By contrast, there is no doubt that both the Qur'an and the Prophet (saws) absolutely forbid Muslims to take the kuffar as their awliya (masters and protectors), yet Wahhabi ulama have never issued a fatwa condemning the subservience of the House of Saud to the greatest enemies of Islam. As recently as last May, US president George Bush was in the kingdom. Bush has the blood of millions of Muslims on his hands; perhaps that is of little concern to the Saudis, but if Muslims wish to climb the Jabal al-Nur to reach the Cave of Hira and link with the history of divine revelation, the Wahhabis go berserk. The Muslims' devotion to the Sunnah so irks the Wahhabis that they want to destroy an entire mountain. Such thoughts can only emanate from demonic minds. Perhaps in a few years' time the mountain will be dynamited to build a hotel owned by some prince, or even another parking lot.
At every step, the Saudis are violating the principles of Islam. For instance, part of the $6 billion funding for Abraj al-Bait Towers is coming from the King Abdul Aziz Endowment (Waqf), which the towers' developers conveniently describe as a “religious property” created to serve interests “vital to the welfare of Islamic society.” What religious interest is being served and why is it considered vital to the interests of the Islamic society when the Saudi royals line their pockets with money even stolen from Waqf Funds? It is appallingly hypocritical and criminal of them to do so, but it is their wanton destruction of irreplaceable historical sites that is inexcusable.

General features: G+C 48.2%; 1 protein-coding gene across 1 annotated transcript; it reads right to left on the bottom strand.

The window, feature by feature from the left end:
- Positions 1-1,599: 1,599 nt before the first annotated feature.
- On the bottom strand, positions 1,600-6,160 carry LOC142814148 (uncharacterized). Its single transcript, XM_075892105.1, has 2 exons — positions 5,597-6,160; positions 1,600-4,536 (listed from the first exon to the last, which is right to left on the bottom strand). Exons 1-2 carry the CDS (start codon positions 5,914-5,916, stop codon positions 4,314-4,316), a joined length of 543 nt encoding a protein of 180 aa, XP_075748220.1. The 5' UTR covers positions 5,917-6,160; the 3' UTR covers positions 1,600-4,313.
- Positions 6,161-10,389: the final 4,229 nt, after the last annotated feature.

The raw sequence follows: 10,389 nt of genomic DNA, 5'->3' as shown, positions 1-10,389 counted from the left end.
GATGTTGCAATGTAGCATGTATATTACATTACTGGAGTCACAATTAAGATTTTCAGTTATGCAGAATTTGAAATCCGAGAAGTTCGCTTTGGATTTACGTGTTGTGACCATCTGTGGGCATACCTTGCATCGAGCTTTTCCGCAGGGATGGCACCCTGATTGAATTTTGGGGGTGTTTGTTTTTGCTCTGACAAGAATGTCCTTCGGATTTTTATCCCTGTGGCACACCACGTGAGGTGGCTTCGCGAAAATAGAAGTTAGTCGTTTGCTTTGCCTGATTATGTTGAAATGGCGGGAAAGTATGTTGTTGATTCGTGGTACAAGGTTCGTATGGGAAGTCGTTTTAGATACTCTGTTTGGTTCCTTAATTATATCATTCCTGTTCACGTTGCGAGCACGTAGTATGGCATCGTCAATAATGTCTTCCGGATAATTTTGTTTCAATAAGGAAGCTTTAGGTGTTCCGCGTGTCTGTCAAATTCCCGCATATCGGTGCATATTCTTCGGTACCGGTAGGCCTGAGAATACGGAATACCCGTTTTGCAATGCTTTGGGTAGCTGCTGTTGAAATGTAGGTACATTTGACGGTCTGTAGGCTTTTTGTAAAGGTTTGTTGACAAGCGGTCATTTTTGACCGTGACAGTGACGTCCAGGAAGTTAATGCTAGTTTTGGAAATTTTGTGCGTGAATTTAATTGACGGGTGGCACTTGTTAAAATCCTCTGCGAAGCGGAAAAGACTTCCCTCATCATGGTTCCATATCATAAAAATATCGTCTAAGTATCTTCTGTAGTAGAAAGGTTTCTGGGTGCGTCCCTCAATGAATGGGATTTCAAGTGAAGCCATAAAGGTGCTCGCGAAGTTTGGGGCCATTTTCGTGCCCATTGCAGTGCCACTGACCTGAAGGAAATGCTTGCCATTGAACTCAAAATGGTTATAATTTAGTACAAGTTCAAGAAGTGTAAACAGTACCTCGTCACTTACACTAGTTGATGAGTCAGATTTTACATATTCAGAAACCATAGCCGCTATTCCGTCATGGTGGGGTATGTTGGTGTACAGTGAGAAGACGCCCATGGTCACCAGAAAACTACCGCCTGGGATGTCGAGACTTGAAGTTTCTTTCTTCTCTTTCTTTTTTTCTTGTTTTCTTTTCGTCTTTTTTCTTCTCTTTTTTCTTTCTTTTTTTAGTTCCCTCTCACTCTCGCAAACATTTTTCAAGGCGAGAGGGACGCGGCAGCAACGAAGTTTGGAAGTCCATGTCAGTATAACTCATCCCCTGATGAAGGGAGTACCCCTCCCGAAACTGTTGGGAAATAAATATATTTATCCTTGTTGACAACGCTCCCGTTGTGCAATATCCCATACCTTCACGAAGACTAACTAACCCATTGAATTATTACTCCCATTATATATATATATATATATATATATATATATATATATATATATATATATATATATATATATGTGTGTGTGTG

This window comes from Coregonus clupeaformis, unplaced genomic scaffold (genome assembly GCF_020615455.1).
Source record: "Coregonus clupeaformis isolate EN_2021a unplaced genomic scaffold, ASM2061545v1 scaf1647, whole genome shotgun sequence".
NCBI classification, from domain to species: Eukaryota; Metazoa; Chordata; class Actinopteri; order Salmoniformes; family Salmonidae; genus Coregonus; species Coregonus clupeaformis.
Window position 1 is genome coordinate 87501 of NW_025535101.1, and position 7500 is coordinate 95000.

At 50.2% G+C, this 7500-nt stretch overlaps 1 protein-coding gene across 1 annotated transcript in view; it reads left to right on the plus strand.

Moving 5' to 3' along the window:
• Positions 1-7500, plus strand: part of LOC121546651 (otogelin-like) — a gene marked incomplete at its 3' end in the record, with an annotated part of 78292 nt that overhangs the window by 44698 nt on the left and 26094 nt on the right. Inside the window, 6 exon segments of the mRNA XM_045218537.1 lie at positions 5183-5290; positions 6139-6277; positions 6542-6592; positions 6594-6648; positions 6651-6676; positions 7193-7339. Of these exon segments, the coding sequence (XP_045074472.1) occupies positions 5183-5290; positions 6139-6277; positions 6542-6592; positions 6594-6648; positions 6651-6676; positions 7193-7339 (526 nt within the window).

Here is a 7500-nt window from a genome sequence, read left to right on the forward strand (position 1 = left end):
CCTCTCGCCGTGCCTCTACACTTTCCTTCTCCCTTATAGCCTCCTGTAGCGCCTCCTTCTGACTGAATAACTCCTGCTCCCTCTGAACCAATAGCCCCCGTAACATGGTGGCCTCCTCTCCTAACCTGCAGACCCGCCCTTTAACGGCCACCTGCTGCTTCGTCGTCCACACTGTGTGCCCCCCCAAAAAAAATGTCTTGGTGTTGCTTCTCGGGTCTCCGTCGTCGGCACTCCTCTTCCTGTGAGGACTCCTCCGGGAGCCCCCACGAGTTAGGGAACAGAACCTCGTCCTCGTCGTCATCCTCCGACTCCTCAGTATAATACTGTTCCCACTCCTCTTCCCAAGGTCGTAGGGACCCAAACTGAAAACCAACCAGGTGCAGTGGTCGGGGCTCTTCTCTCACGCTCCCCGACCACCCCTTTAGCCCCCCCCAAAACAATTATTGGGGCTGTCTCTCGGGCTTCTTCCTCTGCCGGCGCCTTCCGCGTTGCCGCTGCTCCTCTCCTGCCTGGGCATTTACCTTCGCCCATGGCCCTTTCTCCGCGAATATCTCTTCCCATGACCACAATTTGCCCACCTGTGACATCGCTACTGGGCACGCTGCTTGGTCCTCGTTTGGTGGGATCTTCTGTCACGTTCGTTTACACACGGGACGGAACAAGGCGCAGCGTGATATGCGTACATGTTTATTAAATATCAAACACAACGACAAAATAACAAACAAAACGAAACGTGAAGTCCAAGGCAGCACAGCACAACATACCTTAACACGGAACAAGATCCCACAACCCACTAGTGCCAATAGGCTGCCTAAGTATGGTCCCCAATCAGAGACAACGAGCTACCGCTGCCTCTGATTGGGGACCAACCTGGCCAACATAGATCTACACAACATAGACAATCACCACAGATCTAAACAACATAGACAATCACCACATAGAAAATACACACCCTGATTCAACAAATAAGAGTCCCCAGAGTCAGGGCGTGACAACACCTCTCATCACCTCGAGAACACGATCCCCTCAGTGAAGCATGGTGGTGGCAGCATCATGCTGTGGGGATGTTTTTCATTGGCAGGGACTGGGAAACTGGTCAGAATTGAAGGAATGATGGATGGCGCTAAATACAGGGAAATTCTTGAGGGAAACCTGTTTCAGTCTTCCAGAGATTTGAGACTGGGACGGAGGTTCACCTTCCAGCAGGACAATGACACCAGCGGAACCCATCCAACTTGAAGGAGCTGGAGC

“It's not just our heritage, it's the evidence of the story of the Prophet,” according to Dr Alawi. “What can we say now? ‘This parking lot was the first school of Islam'? ‘There used to be a mountain here where the Prophet Muhammed (saws) made a speech'? ... What's the difference between history and legend?” he asks. “Evidence,” he replies without waiting for an answer, “that the Wahhabi zealots are busy obliterating.” Regrettably, few people in the Muslim world have expressed any great concern, much less alarm, to prevent the Saudis' vandalism in order to preserve the most significant history and monuments of Islam.
The important question is why there is such indifference among Muslims to the destruction of the symbols and sites of Islam.